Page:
Entertainment Weekly has bestowed its 2015 Entertainer of the Year title on Louisville native Jennifer Lawrence.
The honor comes at a pivotal time in the actress’ career, as she wraps up the two franchises that have buoyed her early 20s – The Hunger Games, which opened its final chapter, Mockingjay, Part 2, last week and X-Men, which will release its final chapter with Lawrence as Mystique next summer.
Like the actress, Sara Vilkomerson’s cover interview with Lawrence (the link in an excerpt; you have to buy the magazine for the whole thing) is moving on, focusing on her ongoing working relationship with director David O. Russell, her new collaboration with comedian Amy Schumer and her desire to direct – which, like everything about Lawrence, doesn’t come across anywhere near as cliché as it sounds.
“I have wanted to direct as long as I’ve wanted to act; I just don’t talk about it because I’d rather just do it,” says Lawrence, who is slated to direct a movie called Project Delirium.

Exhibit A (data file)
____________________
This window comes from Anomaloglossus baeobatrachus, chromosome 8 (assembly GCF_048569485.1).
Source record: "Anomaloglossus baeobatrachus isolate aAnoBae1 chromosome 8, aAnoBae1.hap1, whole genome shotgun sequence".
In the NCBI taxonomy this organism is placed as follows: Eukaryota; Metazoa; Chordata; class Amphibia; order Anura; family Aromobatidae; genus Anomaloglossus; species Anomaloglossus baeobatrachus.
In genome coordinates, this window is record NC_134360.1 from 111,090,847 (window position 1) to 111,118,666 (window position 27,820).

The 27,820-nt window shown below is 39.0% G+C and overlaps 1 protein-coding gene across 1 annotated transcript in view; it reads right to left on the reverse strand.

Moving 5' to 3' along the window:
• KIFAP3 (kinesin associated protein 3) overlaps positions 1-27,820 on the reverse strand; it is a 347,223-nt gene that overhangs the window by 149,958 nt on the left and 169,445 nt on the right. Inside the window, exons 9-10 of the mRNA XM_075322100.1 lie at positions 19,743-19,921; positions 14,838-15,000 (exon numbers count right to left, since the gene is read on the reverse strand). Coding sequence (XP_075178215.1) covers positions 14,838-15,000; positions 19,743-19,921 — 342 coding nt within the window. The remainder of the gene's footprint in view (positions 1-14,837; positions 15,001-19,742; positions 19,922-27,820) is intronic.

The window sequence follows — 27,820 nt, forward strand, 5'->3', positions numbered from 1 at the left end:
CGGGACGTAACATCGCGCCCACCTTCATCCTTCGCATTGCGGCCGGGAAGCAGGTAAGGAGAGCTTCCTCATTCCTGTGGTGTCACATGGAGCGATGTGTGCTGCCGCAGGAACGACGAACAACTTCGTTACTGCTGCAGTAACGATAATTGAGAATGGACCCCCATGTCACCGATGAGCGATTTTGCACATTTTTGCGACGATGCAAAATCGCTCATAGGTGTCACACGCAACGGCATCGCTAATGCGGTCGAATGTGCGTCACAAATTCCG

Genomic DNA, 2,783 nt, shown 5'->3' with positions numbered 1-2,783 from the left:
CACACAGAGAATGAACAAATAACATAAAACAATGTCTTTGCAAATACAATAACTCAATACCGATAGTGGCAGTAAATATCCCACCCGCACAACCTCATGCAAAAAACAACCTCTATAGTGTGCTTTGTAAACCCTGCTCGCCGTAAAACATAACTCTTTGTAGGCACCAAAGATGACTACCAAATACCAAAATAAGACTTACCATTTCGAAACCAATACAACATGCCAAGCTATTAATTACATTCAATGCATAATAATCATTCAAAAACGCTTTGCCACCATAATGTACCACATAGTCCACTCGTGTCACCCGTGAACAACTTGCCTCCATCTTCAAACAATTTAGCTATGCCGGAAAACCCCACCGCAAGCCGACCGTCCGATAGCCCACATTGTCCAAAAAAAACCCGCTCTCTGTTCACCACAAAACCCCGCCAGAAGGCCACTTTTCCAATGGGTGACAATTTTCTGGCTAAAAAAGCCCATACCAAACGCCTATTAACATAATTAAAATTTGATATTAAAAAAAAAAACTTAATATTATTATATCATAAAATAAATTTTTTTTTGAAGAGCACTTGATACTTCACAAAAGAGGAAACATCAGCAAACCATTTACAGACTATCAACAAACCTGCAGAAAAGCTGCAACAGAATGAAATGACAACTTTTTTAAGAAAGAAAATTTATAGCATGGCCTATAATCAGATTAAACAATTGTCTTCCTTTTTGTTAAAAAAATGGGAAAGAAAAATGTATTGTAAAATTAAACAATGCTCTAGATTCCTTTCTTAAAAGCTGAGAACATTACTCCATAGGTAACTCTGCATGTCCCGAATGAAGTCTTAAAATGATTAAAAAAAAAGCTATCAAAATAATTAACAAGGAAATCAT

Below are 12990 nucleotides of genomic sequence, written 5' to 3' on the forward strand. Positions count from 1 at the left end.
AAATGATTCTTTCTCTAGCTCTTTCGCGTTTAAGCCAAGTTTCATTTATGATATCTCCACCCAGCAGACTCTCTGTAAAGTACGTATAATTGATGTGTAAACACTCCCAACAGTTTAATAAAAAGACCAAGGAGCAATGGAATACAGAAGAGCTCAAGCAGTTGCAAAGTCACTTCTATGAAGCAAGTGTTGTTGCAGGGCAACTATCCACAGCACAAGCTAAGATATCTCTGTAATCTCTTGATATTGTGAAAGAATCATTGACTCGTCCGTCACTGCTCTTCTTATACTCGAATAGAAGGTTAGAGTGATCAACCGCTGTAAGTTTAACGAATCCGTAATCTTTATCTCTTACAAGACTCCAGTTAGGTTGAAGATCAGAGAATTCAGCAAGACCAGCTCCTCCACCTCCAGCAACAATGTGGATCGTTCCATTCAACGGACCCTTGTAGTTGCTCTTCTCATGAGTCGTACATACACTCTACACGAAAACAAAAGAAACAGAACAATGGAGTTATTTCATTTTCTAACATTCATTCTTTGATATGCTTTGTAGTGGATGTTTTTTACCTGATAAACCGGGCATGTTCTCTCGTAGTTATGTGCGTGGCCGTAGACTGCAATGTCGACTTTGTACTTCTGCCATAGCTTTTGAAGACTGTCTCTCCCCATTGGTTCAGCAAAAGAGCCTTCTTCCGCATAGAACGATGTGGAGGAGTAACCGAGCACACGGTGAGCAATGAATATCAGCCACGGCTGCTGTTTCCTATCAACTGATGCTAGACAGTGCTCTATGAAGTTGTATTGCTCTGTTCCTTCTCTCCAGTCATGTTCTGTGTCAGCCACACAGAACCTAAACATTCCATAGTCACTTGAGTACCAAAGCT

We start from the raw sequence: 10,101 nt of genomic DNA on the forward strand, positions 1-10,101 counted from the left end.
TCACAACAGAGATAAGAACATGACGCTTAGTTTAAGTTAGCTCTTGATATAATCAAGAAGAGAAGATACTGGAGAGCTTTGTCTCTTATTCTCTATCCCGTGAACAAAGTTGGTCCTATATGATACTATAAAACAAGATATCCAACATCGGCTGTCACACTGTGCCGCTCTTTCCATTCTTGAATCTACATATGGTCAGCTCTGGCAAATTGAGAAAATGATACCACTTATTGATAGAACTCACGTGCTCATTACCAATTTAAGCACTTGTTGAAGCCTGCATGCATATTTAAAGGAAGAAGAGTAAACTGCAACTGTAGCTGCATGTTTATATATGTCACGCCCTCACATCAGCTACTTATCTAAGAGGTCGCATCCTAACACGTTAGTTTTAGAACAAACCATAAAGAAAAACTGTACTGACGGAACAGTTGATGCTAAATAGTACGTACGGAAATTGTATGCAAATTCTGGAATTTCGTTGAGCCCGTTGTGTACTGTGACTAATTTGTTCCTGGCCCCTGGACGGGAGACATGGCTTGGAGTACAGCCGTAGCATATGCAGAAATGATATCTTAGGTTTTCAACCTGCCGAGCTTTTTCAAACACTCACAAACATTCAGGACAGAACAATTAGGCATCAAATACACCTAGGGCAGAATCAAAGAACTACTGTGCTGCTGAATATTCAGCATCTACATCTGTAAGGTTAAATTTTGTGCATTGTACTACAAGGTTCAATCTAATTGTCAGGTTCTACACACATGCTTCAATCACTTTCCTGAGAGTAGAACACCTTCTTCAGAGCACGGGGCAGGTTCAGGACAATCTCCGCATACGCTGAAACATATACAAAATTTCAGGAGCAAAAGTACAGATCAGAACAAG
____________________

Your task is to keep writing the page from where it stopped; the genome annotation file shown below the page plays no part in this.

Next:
She is also writing with Schumer, also on EW’s Entertainers of the Year list. In the interview, Lawrence says, “We work really well together – it’s been the most fun thing ever. All I do is laugh.”
But the most rapturous praise is for Russell, who directed Lawrence to her Oscar win for best actress in Silver Linings Playbook and another nomination for American Hustle. Their latest collaboration, Joy, slated for a Christmas Day release (pencil that in, Lexington, as Russell’s movies tend to be platform releases).
“David and I will never ever ever ever not do movies together,” Lawrence says. “I understand every look, every eyeball move, every word he says or doesn’t say. We were made for each other.”
Other interesting points in the six-page spread are her take on reaction to her essay about pay inequality – you’re going to have to work hard to get to JLaw – and a moment where she stops herself and says, “I am trying this new crazy thing where when I know I’m going to regret saying something , I just try not to say it.”
We hope she doesn’t really mean that.